A band is a basic form of local residential group in traditional hunting and gathering societies all around the world. Before European colonization, Canada had 26 band-organized societies: these included the Inuit, several Athapascan (Dene) societies, several northern Algonquian societies and the Beothuk. The local bands were essentially several families, usually from about 20 to 50 people, who lived and worked together in a co-operative and egalitarian way with extensive sharing of food. The size and composition of these local groups fluctuated according to such factors as availability of game and movements related to marriages. In the annual round of hunting, fishing and plant gathering, it was common for several of these local bands to get together once or twice a year for festivals involving several hundred people (see Powwow and Sun Dance).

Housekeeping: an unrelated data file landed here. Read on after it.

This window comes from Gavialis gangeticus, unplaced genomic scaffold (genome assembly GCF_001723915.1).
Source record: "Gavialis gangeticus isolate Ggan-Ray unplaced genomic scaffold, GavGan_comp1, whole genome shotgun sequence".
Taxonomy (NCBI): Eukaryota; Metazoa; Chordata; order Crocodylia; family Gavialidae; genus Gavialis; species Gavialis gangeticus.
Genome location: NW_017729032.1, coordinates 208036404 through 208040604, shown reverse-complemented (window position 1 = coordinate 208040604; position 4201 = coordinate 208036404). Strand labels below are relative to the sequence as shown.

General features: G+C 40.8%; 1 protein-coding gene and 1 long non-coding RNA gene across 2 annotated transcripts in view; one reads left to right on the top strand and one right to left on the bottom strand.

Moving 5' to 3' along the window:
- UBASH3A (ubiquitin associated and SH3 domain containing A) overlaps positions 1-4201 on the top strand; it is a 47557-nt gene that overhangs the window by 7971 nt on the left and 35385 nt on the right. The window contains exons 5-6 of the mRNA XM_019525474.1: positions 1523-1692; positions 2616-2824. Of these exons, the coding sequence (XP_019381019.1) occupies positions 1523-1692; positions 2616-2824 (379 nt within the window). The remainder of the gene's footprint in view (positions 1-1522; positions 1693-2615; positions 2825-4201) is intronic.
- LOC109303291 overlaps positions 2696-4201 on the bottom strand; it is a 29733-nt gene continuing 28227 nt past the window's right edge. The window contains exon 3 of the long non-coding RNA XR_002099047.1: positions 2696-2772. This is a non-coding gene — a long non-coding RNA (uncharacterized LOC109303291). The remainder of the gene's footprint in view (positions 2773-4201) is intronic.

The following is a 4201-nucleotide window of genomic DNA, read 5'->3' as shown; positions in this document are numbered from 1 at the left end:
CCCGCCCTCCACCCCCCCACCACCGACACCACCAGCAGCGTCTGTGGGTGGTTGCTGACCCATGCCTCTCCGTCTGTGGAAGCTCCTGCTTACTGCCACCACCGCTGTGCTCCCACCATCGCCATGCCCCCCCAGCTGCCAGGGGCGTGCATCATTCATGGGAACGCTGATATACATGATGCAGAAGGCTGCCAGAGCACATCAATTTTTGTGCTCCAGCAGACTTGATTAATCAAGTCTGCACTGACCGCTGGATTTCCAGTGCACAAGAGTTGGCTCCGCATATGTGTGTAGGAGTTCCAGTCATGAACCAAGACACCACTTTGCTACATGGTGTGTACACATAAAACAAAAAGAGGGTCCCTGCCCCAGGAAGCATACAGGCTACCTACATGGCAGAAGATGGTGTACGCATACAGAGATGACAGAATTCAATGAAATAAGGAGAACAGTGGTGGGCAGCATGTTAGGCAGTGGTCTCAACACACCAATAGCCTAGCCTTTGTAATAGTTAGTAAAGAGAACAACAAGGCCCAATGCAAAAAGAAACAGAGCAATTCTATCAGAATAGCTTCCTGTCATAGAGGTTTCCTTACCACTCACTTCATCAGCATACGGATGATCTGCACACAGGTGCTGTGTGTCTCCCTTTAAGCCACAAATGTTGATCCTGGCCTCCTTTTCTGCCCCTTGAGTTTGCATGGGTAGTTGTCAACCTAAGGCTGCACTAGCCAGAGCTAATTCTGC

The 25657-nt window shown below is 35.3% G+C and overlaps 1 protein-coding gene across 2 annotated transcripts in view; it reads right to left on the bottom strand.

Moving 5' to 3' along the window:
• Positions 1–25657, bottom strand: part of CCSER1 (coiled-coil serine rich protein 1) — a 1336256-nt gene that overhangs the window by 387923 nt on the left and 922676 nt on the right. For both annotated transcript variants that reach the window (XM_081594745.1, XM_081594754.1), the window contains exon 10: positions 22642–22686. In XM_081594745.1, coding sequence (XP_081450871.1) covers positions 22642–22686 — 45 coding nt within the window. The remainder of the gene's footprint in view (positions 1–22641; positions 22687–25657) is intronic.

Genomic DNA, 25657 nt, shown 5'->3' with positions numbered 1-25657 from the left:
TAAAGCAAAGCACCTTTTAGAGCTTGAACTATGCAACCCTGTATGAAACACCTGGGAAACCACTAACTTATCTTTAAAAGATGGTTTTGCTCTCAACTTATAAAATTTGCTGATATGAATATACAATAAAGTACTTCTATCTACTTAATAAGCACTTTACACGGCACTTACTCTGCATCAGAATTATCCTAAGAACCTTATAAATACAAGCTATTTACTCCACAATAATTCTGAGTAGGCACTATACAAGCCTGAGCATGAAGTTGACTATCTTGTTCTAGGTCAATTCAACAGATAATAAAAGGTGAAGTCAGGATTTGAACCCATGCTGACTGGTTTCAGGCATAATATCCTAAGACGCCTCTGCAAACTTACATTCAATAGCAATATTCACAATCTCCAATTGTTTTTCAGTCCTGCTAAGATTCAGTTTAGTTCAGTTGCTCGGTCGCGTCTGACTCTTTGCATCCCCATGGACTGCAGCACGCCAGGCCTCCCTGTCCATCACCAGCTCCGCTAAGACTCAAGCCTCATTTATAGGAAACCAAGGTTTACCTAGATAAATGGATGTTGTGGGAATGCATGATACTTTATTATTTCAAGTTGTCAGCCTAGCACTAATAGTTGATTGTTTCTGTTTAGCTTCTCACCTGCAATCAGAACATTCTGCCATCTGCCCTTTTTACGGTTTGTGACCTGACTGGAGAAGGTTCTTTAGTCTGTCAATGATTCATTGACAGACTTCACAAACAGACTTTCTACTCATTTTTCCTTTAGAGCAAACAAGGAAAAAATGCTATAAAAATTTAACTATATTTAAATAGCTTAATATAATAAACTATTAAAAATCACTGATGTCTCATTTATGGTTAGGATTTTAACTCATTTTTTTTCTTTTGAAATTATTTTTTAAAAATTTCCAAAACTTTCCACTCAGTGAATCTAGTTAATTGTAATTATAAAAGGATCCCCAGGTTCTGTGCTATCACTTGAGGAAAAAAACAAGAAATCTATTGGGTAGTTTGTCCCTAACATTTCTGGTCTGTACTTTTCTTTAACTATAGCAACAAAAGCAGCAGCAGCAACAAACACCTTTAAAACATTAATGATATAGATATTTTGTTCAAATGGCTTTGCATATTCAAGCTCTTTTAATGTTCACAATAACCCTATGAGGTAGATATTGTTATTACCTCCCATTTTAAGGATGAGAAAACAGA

Today the Canadian government uses the terms band (or Indian band), and more commonly, First Nation, to describe the local unit of administration by Indigenous and Northern Affairs Canada. These units include the dozens of more complex Indigenous societies that were traditionally organized not as bands but as tribes or chiefdoms. There are over 615 of these modern administrative bands or First Nations, which function as small Aboriginal municipalities and are managed by elected band councils according to the laws of the Indian Act of Canada. These bands do not always coincide with the cultural and linguistic groupings of Aboriginal people.

See also Demography of Aboriginal Peoples; Reserves.